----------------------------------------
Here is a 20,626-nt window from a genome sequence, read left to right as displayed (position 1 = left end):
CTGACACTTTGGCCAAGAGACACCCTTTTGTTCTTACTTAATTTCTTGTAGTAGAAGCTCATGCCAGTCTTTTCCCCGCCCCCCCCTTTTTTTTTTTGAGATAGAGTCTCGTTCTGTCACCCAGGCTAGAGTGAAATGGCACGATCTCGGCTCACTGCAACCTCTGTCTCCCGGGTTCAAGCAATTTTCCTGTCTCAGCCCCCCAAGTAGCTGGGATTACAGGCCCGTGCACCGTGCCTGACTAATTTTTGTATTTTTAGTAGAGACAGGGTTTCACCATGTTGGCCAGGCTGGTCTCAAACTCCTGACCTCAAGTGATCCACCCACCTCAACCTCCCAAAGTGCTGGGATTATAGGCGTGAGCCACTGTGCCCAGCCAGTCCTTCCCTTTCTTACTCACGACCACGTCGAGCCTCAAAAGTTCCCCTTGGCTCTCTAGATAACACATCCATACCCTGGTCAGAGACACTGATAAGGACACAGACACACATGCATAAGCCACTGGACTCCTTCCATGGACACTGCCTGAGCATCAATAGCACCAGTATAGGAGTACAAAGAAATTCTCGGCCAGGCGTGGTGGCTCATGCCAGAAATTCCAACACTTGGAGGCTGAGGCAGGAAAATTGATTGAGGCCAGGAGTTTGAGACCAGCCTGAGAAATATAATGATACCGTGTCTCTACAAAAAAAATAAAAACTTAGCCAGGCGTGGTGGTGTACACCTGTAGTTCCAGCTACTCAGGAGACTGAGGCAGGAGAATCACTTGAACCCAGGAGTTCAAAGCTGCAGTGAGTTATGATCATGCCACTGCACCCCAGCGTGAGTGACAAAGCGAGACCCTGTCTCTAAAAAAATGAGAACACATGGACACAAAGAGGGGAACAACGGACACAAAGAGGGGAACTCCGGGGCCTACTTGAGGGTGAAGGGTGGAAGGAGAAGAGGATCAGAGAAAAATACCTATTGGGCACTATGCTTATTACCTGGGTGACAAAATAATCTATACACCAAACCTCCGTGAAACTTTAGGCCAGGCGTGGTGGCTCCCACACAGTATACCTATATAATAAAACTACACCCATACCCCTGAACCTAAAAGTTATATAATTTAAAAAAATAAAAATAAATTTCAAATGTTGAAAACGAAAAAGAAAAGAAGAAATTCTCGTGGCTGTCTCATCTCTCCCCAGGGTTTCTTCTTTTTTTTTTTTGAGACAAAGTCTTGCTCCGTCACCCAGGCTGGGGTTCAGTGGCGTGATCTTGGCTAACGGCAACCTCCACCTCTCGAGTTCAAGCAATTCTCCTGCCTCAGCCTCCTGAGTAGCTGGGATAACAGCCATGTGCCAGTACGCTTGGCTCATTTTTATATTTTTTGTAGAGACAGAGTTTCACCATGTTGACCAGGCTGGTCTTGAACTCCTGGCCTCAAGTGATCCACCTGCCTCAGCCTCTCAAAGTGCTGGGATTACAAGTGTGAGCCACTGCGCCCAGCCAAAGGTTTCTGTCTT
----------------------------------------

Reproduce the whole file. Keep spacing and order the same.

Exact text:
Here is a 20,626-nt window from a genome sequence, read left to right as displayed (position 1 = left end):
CTGACACTTTGGCCAAGAGACACCCTTTTGTTCTTACTTAATTTCTTGTAGTAGAAGCTCATGCCAGTCTTTTCCCCGCCCCCCCCTTTTTTTTTTTGAGATAGAGTCTCGTTCTGTCACCCAGGCTAGAGTGAAATGGCACGATCTCGGCTCACTGCAACCTCTGTCTCCCGGGTTCAAGCAATTTTCCTGTCTCAGCCCCCCAAGTAGCTGGGATTACAGGCCCGTGCACCGTGCCTGACTAATTTTTGTATTTTTAGTAGAGACAGGGTTTCACCATGTTGGCCAGGCTGGTCTCAAACTCCTGACCTCAAGTGATCCACCCACCTCAACCTCCCAAAGTGCTGGGATTATAGGCGTGAGCCACTGTGCCCAGCCAGTCCTTCCCTTTCTTACTCACGACCACGTCGAGCCTCAAAAGTTCCCCTTGGCTCTCTAGATAACACATCCATACCCTGGTCAGAGACACTGATAAGGACACAGACACACATGCATAAGCCACTGGACTCCTTCCATGGACACTGCCTGAGCATCAATAGCACCAGTATAGGAGTACAAAGAAATTCTCGGCCAGGCGTGGTGGCTCATGCCAGAAATTCCAACACTTGGAGGCTGAGGCAGGAAAATTGATTGAGGCCAGGAGTTTGAGACCAGCCTGAGAAATATAATGATACCGTGTCTCTACAAAAAAAATAAAAACTTAGCCAGGCGTGGTGGTGTACACCTGTAGTTCCAGCTACTCAGGAGACTGAGGCAGGAGAATCACTTGAACCCAGGAGTTCAAAGCTGCAGTGAGTTATGATCATGCCACTGCACCCCAGCGTGAGTGACAAAGCGAGACCCTGTCTCTAAAAAAATGAGAACACATGGACACAAAGAGGGGAACAACGGACACAAAGAGGGGAACTCCGGGGCCTACTTGAGGGTGAAGGGTGGAAGGAGAAGAGGATCAGAGAAAAATACCTATTGGGCACTATGCTTATTACCTGGGTGACAAAATAATCTATACACCAAACCTCCGTGAAACTTTAGGCCAGGCGTGGTGGCTCCCACACAGTATACCTATATAATAAAACTACACCCATACCCCTGAACCTAAAAGTTATATAATTTAAAAAAATAAAAATAAATTTCAAATGTTGAAAACGAAAAAGAAAAGAAGAAATTCTCGTGGCTGTCTCATCTCTCCCCAGGGTTTCTTCTTTTTTTTTTTTGAGACAAAGTCTTGCTCCGTCACCCAGGCTGGGGTTCAGTGGCGTGATCTTGGCTAACGGCAACCTCCACCTCTCGAGTTCAAGCAATTCTCCTGCCTCAGCCTCCTGAGTAGCTGGGATAACAGCCATGTGCCAGTACGCTTGGCTCATTTTTATATTTTTTGTAGAGACAGAGTTTCACCATGTTGACCAGGCTGGTCTTGAACTCCTGGCCTCAAGTGATCCACCTGCCTCAGCCTCTCAAAGTGCTGGGATTACAAGTGTGAGCCACTGCGCCCAGCCAAAGGTTTCTGTCTT